To hear her opponents tell it, Massachusetts Senate candidate Elizabeth Warren cheated the system for years.
Warren, 62, listed herself as a minority, based on a far-back Cherokee bloodline. How far back? Warren's great-great-great-grandmother was listed as Cherokee on her 1894 marriage license, genealogists discovered.
The story has dominated the political news cycle in Massachusetts since it first broke last Friday. And to be sure, Elizabeth Warren has had a horrible week since then.
But amid all of the inquiry into Warren's ancestry and all of the questions as to why she did in fact self-identify as Native American, two overarching questions still remain. First and foremost, did Warren actually use her heritage to get ahead in her career? And what's the lasting damage from the story?
There's no doubt that Warren has an impressive resume. She has taught law at numerous prestigious universities, including Harvard, where she currently serves as the Leo Gottlieb Professor of Law.
In 2008 she was tasked with heading the Congressional Oversight Panel to oversee the Troubled Assets Relief Program (more commonly referred to as TARP.) She is credited with being the driving force behind the creation of the Consumer Financial Protection Bureau. She made Time Magazine's list of 100 Most Influential People In the World in 2009 and 2010.
Many of Warren's past employers have come forward on her behalf, stating that their decision to hire her was in no way based on her heritage.
"When the Harvard Law School faculty voted in the early 1990's to make Elizabeth Warren an offer of a tenured professorship at our School, the decision was based on three factors: our goal of adding a top-notch academic expert in debtor-creditor law to the regular faculty; her excellent scholarship in that field; and her fabulous success as a teacher. Her Native American heritage was not a factor in the discussion or the decision," said Robert Clark, former Dean of Harvard Law School.
"To suggest that she needed some special advantage to be hired here or anywhere is just silly. She was hired for her great abilities as a teacher and a scholar. Her family tree had nothing to do with it," said Jay Westbrook, Benno C. Schmidt Chair of Business Law at University of Texas, where Warren taught in the 80's.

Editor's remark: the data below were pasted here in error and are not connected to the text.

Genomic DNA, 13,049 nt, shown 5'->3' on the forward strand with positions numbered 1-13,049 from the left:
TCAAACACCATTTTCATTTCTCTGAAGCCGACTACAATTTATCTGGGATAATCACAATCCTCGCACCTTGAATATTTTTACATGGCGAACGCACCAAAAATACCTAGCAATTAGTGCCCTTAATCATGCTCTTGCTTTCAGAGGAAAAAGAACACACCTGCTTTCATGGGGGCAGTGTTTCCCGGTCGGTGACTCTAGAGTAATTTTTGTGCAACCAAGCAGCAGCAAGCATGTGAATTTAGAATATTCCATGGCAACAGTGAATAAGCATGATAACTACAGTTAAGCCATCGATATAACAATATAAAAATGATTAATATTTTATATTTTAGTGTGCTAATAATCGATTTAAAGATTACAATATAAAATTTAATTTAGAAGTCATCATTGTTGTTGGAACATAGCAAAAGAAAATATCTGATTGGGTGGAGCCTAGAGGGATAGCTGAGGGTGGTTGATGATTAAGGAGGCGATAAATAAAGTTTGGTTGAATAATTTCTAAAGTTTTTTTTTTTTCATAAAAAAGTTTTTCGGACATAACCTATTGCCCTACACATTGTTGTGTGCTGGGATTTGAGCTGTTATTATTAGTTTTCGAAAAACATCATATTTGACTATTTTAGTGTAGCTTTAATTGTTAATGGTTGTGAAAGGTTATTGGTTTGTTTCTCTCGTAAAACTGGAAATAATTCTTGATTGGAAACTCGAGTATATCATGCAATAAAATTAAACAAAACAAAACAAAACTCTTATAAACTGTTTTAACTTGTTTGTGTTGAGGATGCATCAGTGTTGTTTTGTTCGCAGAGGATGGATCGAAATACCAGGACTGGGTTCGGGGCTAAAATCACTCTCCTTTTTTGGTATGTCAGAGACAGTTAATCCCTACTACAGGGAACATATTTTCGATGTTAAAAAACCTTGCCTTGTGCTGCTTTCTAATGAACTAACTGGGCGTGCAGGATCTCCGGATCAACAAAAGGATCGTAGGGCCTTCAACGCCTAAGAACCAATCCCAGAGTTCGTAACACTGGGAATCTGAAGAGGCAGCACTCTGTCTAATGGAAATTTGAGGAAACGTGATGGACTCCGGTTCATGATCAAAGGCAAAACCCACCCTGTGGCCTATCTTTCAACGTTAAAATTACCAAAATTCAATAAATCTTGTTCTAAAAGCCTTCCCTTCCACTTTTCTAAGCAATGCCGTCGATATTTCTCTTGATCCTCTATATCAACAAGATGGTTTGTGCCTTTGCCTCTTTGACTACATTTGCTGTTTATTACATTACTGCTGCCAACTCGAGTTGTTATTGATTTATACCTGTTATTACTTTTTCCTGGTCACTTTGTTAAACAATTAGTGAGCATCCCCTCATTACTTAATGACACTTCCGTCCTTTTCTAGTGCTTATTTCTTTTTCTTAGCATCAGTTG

The only person who could answer the question as to whether Elizabeth Warren used her ancestry to get ahead is Elizabeth Warren.
Warren's comments on the topic have not helped her case very much. First Warren explained that she listed herself as a minority in the hopes that she might meet what she described as "people like her." When pressed again about the subject by local reporters, Warren said her Aunt Bee used to envy Warren's grandfather's "high cheekbones" -which Aunt Bee used to describe as a physical characteristic of Native Americans.
Still, there is an advantage to identifying as a minority within the realm of academia, says Larry Sabato, director of the University of Virginia's Center for Politics and a fellow professor.
"It is an advantage to be qualified as a minority if you're looking for a job, or you're looking to get a counter-offer," Sabato said. "So to an academic looking at these facts, it appears fairly obvious why she did it."
Whether or not Warren truly intended to game the system, Sabato says that damage has been done by this story, and it's not insignificant.
"Her campaign had made a lot of progress in reconstructing her image from the elitist Harvard professor to a woman from a blue-collar background. They had redefined her image and it was helping her. But this redefined it again," Sabato noted. "That's the tragedy of it for her. It's wiped out all the progress that they had made of removing that big obstacle."
The good news for Warren? Election day is still six months away, and in politics, six months is practically a lifetime.
"It's May, the election's in November, and everything seems vitally important on the day it happens" Sabato said. "And two weeks later we're trying to remember the details."